The Florida Legislature is preparing to pass a sweeping immigration bill at the urging of Republican Governor Ron DeSantis, who is using the issue to bolster his national standing as he likely eyes a presidential run in 2024.
The proposal, SB 1617, would give $12 million to DeSantis‘ controversial migrant flight program, which made headlines in September after the administration paid to fly 50 migrants, mostly from Venezuela, from Texas to Martha‘s Vineyard, Massachusetts.
The proposal also includes a number of restrictive measures, including a requirement for hospitals that accept Medicaid to include a question about citizenship status on intake forms, banning local governments from spending taxpayer dollars on identification cards for people who can‘t prove their citizenship, and increasing penalties for human trafficking–related offenses.
It would also require all employers with more than 25 employees to use the federal E–Verify system, which allows employers to check a potential employee‘s eligibility.
Supporters of the measure say it will help to stem the tide of illegal immigration, while opponents argue that it is overly harsh and that immigration reform should be handled by Congress.
The bill is expected to pass the Legislature this week, but is getting criticism from Democrats and even some Republicans, who argue that it will do more harm than good.
Meanwhile, DeSantis has been absent from the negotiations in Tallahassee, instead opting to take an “international trade mission“ to Japan, South Korea, Israel and the United Kingdom. He recently met with Japanese Prime Minister Fumio Kishida, but his visit was overshadowed by an awkward answer he gave to reporters asking about trailing former President Donald Trump in recent 2024 presidential polling.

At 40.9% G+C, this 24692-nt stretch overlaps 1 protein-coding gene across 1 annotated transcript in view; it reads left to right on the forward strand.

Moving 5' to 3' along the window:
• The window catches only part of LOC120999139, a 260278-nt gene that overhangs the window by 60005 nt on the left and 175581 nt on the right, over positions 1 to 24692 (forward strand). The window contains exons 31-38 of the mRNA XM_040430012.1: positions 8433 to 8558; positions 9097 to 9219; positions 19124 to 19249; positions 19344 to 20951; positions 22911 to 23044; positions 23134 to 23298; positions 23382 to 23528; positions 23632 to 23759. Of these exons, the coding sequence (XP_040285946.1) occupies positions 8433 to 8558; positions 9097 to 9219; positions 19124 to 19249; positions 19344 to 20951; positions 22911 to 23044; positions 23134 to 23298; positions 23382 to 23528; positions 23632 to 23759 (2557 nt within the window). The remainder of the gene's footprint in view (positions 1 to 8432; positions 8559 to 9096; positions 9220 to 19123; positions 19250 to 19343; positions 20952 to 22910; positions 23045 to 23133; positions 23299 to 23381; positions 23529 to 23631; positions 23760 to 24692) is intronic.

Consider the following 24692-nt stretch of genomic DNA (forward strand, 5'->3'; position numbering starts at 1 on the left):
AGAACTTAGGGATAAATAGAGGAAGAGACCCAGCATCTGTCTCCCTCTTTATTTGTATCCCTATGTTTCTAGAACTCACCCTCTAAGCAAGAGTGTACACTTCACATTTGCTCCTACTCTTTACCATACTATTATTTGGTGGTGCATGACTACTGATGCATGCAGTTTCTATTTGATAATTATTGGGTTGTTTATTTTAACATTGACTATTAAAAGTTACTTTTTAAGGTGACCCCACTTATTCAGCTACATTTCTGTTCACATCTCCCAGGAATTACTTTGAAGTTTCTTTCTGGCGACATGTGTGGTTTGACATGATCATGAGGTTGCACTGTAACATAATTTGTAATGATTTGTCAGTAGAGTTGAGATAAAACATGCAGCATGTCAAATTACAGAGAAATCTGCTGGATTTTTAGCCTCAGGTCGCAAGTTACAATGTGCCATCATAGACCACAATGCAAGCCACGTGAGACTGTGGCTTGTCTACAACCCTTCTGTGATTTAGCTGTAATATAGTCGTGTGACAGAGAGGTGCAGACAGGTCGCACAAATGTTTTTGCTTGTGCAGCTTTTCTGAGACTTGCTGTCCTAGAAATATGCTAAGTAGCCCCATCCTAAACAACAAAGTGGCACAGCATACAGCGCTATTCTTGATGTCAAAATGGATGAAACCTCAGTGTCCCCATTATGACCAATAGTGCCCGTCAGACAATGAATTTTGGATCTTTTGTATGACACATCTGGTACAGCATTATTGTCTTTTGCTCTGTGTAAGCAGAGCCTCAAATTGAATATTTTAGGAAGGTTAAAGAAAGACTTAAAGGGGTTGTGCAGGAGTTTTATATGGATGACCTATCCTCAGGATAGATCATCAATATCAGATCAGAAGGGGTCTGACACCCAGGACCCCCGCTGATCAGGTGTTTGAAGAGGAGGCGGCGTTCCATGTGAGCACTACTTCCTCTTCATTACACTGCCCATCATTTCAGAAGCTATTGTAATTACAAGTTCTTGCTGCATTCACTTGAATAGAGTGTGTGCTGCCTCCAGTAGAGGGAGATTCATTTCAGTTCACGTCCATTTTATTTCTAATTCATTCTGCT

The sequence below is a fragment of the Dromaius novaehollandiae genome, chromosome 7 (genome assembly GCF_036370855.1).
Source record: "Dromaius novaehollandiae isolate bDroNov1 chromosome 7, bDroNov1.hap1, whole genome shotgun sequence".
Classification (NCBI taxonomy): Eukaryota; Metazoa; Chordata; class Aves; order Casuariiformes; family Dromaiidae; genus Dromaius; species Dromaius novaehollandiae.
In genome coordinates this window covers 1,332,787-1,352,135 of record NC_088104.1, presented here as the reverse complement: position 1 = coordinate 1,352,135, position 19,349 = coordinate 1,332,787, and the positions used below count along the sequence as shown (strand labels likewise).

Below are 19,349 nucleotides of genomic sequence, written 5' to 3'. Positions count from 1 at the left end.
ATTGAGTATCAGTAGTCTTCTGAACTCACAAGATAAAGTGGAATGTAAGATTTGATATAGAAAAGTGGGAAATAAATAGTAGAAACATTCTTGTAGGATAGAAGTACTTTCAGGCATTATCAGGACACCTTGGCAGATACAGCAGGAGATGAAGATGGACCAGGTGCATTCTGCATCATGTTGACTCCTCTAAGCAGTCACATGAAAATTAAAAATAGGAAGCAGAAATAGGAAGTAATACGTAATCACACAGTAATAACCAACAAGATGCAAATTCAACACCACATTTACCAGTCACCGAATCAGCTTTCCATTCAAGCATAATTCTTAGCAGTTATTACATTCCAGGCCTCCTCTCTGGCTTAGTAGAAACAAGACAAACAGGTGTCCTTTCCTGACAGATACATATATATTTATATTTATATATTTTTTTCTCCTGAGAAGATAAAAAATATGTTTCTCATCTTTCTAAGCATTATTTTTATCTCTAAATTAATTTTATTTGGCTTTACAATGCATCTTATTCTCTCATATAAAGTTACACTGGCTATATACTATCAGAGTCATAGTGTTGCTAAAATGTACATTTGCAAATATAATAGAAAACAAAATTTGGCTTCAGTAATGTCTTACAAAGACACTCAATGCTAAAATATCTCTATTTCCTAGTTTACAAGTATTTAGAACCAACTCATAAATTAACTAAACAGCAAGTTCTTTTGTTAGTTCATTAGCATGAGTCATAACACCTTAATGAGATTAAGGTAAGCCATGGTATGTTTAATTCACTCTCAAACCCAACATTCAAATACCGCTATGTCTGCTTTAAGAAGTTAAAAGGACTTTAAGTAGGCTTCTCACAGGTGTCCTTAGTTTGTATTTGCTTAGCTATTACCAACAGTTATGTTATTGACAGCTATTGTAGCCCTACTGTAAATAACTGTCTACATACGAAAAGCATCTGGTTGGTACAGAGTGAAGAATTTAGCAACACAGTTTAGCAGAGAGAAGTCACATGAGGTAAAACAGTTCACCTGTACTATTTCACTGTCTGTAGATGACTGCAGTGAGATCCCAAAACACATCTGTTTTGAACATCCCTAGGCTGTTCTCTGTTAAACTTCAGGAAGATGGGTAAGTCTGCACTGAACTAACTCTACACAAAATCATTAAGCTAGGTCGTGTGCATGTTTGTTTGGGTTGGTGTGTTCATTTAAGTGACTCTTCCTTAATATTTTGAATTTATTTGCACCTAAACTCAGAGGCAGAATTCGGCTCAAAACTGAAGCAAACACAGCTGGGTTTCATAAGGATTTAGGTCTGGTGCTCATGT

DeSantis‘ poll numbers have dropped as he faces increasing criticism from both Trump and Republican members of Congress, but the governor insists he is not a current candidate and will make a decision if and when that changes.
The immigration bill is just one of the measures DeSantis has championed in recent months as he seeks to build his profile on a national level. It remains to be seen whether the proposal will help or hurt his political ambitions, but one thing is certain: immigration will remain a hot–button issue in Florida and beyond as the country continues to grapple with the issue of illegal immigration.